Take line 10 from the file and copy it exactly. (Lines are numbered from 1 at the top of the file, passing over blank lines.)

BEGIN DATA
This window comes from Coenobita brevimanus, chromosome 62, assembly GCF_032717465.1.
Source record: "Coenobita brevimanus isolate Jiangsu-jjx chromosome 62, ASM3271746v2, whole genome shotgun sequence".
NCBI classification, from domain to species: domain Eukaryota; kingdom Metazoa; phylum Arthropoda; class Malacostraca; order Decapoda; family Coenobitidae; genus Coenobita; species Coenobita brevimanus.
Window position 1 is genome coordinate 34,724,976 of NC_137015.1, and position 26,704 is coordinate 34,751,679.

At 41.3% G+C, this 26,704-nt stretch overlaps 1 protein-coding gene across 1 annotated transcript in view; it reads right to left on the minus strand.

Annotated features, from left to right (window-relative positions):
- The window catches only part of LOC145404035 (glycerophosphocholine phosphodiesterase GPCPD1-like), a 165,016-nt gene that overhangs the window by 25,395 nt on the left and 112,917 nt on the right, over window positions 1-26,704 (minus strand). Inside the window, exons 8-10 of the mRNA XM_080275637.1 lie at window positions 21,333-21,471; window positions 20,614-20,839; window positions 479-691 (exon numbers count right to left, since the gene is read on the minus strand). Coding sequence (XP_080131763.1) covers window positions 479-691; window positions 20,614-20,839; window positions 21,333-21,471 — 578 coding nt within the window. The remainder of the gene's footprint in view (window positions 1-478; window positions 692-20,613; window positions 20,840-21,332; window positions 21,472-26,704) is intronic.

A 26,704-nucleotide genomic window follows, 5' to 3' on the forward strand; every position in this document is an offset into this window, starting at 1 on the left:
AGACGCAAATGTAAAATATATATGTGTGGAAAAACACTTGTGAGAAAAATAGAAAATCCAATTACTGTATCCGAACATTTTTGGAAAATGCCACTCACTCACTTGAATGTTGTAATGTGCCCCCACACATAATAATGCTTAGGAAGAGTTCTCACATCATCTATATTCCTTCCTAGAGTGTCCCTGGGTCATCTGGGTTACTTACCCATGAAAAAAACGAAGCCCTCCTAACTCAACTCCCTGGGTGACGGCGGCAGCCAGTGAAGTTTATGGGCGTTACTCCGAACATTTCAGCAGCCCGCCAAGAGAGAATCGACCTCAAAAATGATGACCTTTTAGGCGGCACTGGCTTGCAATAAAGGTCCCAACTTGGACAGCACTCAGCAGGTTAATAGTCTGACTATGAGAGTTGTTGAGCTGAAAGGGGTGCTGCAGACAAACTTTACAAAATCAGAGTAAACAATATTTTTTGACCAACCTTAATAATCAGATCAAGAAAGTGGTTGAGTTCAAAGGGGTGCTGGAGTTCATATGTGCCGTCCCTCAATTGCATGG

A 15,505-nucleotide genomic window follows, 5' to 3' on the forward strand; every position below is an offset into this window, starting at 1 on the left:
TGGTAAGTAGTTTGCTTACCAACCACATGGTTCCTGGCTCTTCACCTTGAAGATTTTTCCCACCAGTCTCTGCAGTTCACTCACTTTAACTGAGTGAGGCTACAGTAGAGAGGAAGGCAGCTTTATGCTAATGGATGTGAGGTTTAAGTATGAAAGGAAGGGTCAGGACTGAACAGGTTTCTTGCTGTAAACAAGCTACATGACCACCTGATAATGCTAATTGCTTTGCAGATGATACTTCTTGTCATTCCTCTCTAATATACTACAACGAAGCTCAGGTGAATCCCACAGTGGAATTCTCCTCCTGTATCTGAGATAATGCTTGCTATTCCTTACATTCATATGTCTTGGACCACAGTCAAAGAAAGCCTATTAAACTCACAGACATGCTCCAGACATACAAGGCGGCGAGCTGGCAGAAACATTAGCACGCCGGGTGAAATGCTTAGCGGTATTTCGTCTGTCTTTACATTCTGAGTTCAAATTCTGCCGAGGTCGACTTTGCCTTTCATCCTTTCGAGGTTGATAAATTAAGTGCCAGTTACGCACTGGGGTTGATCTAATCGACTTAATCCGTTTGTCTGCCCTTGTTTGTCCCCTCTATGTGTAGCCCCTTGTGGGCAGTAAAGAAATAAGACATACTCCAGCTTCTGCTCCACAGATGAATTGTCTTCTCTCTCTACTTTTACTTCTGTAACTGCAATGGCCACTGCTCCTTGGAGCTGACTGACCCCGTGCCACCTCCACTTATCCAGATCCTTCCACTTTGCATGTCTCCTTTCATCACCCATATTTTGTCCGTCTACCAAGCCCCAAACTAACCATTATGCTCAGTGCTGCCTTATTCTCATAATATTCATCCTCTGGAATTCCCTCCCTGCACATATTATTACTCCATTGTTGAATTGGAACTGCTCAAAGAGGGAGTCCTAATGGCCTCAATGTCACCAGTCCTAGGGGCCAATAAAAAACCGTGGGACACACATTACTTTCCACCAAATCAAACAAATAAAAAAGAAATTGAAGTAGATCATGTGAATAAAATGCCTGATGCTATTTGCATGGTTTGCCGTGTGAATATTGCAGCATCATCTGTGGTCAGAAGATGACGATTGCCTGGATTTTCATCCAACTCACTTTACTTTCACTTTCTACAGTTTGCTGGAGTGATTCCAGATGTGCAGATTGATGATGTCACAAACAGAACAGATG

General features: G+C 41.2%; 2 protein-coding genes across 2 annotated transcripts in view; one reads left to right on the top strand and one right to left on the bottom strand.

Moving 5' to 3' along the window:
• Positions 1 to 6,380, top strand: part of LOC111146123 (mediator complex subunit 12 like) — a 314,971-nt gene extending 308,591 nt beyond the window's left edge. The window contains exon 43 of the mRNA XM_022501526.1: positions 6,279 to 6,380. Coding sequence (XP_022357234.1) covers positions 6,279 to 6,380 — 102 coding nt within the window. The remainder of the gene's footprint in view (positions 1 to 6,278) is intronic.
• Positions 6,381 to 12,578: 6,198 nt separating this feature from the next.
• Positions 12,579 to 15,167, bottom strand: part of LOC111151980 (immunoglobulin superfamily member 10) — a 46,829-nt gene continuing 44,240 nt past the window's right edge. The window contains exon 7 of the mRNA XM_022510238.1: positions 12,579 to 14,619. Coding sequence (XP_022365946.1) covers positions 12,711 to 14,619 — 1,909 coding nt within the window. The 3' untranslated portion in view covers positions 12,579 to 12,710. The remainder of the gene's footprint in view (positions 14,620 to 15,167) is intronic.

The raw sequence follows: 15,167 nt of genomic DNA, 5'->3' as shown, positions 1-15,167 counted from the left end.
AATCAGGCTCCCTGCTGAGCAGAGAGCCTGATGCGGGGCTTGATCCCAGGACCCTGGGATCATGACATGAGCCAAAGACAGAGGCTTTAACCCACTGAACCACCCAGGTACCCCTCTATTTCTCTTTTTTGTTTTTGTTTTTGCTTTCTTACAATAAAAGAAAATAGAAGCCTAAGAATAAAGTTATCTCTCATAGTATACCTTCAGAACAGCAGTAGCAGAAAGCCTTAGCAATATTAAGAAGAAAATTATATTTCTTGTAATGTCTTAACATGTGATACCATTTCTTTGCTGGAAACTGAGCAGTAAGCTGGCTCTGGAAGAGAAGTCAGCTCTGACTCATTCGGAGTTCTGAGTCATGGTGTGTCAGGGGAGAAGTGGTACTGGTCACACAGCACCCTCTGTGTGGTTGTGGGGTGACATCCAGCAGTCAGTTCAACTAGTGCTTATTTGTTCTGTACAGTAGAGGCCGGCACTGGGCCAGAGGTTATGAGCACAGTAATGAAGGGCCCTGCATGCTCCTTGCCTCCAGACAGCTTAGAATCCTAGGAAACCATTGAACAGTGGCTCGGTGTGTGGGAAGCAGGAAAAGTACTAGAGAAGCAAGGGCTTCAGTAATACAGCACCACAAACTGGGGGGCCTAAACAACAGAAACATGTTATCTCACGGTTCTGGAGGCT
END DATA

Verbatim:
A 15,505-nucleotide genomic window follows, 5' to 3' on the forward strand; every position below is an offset into this window, starting at 1 on the left: